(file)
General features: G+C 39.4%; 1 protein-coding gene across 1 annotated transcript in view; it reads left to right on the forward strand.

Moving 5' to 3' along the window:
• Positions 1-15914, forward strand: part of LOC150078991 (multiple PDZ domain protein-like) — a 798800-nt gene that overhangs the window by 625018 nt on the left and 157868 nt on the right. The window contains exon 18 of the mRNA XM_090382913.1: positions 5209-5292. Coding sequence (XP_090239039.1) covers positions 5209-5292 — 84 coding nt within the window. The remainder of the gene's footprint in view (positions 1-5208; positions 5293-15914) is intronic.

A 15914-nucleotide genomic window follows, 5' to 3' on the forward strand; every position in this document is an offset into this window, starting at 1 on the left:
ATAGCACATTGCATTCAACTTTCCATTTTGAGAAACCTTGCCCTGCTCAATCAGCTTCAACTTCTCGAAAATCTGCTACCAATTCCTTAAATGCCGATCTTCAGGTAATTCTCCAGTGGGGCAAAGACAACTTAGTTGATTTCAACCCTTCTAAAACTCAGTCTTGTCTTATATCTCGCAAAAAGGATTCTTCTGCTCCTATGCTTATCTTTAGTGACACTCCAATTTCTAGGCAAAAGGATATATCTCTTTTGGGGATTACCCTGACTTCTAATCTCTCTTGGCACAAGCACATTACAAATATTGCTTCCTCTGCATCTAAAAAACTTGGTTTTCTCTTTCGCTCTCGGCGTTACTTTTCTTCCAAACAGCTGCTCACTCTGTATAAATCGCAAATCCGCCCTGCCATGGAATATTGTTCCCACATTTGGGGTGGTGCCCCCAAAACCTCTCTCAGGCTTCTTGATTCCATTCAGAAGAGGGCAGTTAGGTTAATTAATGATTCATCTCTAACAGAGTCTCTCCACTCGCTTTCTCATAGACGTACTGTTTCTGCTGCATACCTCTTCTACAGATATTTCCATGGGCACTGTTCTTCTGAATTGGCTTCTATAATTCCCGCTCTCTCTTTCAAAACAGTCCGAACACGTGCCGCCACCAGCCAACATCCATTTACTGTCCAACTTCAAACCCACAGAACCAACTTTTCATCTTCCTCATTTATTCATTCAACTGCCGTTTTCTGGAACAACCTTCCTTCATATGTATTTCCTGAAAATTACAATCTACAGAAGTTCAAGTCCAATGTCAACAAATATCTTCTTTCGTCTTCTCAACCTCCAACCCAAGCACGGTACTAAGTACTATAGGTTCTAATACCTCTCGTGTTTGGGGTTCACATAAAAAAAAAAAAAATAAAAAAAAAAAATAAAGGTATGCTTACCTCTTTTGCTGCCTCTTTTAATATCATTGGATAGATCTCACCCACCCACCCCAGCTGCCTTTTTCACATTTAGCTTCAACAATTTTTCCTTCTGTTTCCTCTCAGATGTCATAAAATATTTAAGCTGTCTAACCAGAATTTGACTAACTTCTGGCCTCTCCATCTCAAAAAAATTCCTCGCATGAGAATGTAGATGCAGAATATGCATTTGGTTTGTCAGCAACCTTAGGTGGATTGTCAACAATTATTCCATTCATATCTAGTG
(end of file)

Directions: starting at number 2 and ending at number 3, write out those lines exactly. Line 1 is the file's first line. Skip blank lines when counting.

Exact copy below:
Moving 5' to 3' along the window:
• Positions 1-15914, forward strand: part of LOC150078991 (multiple PDZ domain protein-like) — a 798800-nt gene that overhangs the window by 625018 nt on the left and 157868 nt on the right. The window contains exon 18 of the mRNA XM_090382913.1: positions 5209-5292. Coding sequence (XP_090239039.1) covers positions 5209-5292 — 84 coding nt within the window. The remainder of the gene's footprint in view (positions 1-5208; positions 5293-15914) is intronic.